Christian Greek Scriptures. The writing as well as the collecting of the 27 books comprising the canon of the Christian Greek Scriptures was similar to that of the Hebrew Scriptures. Christ “gave gifts in men,” yes, “he gave some as apostles, some as prophets, some as evangelizers, some as shepherds and teachers.” (Eph 4:8, 11-13) With God’s holy spirit on them they set forth sound doctrine for the Christian congregation and, “by way of a reminder,” repeated many things already written in the Scriptures.—2Pe 1:12, 13; 3:1; Ro 15:15.

Outside the Scriptures themselves there is evidence that, as early as 90-100 C.E., at least ten of Paul’s letters were collected together. It is certain that at an early date Christians were gathering together the inspired Christian writings.

We read that “near the close of the 1st cent., Clement bishop of Rome was acquainted with Paul’s letter to the church at Corinth. After him, the letters of both Ignatius bishop of Antioch and Polycarp bishop of Smyrna attest the dissemination of the Pauline letters by the second decade of the 2nd century.” (The International Standard Bible Encyclopedia, edited by G. W. Bromiley, 1979, Vol. 1, p. 603) These were all early writers—Clement of Rome (30?-100? C.E.), Polycarp (69?-155? C.E.), and Ignatius of Antioch (late 1st and early 2nd centuries C.E.)—who wove in quotations and extracts from various books of the Christian Greek Scriptures, showing their acquaintance with such canonical writings.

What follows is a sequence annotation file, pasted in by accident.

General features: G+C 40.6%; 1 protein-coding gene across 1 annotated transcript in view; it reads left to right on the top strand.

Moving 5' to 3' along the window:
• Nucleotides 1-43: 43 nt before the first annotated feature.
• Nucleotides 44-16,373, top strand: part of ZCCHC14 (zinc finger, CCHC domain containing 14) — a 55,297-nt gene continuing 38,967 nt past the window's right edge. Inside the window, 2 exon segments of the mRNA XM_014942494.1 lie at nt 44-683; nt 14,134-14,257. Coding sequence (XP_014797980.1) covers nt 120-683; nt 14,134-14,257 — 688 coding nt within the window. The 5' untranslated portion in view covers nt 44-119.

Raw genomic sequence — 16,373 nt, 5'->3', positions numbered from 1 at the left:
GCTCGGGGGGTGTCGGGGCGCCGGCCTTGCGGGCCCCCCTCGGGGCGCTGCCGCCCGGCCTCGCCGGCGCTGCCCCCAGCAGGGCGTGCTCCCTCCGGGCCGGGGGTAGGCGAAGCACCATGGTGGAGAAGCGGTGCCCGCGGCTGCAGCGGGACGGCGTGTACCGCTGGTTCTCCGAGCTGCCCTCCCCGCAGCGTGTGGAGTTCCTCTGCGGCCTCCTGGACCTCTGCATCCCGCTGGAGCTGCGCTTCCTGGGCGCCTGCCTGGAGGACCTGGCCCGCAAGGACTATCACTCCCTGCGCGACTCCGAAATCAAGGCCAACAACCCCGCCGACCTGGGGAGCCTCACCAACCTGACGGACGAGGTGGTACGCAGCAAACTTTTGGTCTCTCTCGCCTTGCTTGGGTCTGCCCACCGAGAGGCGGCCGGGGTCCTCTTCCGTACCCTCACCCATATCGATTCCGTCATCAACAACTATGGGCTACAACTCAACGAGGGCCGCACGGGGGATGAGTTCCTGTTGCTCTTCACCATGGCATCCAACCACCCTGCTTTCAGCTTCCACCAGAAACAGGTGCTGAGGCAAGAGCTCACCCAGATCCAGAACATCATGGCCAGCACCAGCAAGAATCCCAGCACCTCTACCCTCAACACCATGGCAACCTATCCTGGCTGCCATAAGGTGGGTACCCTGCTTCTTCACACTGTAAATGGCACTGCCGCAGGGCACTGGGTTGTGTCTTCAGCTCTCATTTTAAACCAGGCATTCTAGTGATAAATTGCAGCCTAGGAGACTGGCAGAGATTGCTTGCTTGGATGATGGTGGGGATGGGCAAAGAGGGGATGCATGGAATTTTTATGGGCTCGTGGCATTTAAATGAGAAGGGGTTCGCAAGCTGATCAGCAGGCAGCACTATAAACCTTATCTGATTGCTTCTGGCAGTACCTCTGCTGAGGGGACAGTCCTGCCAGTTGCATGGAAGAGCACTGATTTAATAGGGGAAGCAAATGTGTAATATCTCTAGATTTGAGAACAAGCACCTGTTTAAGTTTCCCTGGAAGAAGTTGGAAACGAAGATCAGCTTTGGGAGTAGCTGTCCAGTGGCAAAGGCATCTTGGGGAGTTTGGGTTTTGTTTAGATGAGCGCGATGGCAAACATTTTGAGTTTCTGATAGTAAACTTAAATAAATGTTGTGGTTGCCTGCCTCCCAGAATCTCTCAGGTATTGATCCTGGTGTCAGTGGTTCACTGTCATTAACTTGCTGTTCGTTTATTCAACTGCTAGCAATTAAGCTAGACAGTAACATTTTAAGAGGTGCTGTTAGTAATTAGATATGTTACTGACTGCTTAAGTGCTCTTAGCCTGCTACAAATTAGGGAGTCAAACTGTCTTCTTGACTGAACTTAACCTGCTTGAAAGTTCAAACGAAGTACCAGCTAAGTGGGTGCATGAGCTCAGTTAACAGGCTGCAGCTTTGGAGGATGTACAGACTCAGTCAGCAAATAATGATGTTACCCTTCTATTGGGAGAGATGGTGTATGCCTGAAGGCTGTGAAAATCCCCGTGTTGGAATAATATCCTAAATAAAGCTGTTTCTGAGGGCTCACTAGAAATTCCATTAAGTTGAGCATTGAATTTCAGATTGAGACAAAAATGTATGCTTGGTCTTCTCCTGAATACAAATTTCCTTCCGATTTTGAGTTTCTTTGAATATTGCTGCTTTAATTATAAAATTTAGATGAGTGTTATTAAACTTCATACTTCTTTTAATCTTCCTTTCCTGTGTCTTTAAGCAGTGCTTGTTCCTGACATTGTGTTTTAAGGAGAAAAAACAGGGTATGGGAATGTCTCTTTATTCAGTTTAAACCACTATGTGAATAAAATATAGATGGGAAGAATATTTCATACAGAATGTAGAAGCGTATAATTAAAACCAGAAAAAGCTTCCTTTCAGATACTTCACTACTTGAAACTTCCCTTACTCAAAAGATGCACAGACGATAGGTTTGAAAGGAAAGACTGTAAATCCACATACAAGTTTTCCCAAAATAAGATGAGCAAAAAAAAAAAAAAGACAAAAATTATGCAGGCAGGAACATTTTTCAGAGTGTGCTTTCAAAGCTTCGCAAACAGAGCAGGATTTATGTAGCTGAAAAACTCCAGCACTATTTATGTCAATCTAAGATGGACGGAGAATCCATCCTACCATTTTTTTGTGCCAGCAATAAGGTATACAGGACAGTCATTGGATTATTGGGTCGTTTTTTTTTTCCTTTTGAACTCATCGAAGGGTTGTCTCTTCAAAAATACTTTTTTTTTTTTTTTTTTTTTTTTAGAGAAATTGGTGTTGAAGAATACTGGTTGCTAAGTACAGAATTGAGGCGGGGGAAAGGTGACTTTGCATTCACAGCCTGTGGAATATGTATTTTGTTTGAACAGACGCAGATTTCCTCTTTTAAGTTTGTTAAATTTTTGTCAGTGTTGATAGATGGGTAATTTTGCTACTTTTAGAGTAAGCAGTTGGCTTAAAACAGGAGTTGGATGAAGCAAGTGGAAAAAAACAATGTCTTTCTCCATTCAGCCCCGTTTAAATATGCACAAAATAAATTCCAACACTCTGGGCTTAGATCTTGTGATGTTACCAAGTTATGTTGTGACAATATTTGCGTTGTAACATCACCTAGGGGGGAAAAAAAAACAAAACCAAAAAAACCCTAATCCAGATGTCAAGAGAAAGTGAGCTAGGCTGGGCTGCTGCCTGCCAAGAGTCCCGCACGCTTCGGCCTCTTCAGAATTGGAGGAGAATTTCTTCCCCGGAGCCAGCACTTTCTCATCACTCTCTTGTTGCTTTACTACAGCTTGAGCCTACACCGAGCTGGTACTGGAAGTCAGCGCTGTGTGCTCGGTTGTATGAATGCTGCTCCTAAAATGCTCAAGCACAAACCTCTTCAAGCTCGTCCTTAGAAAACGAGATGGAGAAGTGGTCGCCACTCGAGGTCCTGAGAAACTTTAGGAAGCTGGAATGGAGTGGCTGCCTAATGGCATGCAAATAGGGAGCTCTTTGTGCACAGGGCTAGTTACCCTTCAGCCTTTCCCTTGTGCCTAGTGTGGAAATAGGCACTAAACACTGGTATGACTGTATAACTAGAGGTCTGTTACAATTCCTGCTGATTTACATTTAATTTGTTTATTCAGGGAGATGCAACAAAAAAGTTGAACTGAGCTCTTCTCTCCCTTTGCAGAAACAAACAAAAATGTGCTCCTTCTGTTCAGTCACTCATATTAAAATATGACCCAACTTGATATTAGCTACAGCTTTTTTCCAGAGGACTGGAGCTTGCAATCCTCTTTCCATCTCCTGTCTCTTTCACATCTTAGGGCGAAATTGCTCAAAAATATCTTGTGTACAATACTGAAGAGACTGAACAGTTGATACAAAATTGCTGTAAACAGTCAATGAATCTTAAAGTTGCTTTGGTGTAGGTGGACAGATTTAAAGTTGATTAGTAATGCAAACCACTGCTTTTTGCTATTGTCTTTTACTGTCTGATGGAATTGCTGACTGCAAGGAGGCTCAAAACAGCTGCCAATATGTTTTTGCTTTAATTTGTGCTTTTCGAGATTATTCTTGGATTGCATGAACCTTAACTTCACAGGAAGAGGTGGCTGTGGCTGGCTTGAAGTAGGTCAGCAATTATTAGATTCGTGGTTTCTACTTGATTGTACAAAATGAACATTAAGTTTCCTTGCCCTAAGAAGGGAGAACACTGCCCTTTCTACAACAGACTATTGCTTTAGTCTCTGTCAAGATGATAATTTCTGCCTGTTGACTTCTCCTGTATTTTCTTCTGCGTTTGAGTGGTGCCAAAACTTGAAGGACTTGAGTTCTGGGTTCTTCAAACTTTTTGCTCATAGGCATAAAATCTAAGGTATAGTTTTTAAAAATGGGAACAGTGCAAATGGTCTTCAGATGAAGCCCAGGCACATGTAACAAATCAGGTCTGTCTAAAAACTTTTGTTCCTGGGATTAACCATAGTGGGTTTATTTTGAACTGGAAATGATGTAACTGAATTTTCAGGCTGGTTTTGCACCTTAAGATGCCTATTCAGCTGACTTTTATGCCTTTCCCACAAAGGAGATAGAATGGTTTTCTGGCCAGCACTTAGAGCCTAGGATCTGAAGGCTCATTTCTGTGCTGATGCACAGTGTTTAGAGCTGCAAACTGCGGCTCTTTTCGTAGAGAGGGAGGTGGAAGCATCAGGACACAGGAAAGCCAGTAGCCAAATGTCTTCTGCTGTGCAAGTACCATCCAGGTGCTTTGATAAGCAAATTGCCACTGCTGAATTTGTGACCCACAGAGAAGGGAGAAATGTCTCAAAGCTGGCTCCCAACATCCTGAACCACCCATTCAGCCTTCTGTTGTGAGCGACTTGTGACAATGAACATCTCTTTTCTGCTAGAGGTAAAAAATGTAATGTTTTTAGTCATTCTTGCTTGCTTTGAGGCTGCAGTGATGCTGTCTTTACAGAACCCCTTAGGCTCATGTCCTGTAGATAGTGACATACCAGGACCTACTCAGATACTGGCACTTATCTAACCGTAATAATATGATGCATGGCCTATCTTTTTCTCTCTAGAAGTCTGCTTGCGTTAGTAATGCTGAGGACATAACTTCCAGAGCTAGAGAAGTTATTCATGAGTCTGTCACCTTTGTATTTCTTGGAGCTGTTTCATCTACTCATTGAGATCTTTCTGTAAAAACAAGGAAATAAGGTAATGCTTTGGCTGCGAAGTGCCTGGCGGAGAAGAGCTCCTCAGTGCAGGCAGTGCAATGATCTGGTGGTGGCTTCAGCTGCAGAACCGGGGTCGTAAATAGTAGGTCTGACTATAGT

Justin Martyr (died c. 165 C.E.) in his “Dialogue With Trypho, a Jew” (XLIX), used the expression “it is written” when quoting from Matthew, in the same way the Gospels themselves do when referring to the Hebrew Scriptures. The same is also true in an earlier anonymous work, “The Epistle of Barnabas” (IV). Justin Martyr in “The First Apology” (LXVI, LXVII) calls the “memoirs of the apostles” “Gospels.”—The Ante-Nicene Fathers, Vol. I, pp. 220, 139, 185, 186.

Theophilus of Antioch (2nd century C.E.) declared: “Concerning the righteousness which the law enjoined, confirmatory utterances are found both with the prophets and in the Gospels, because they all spoke inspired by one Spirit of God.” Theophilus then uses such expressions as ‘says the Gospel’ (quoting Mt 5:28, 32, 44, 46; 6:3) and “the divine word gives us instructions” (quoting 1Ti 2:2 and Ro 13:7, 8).—The Ante-Nicene Fathers, 1962, Vol. II, pp. 114, 115, “Theophilus to Autolycus” (XII, XIII).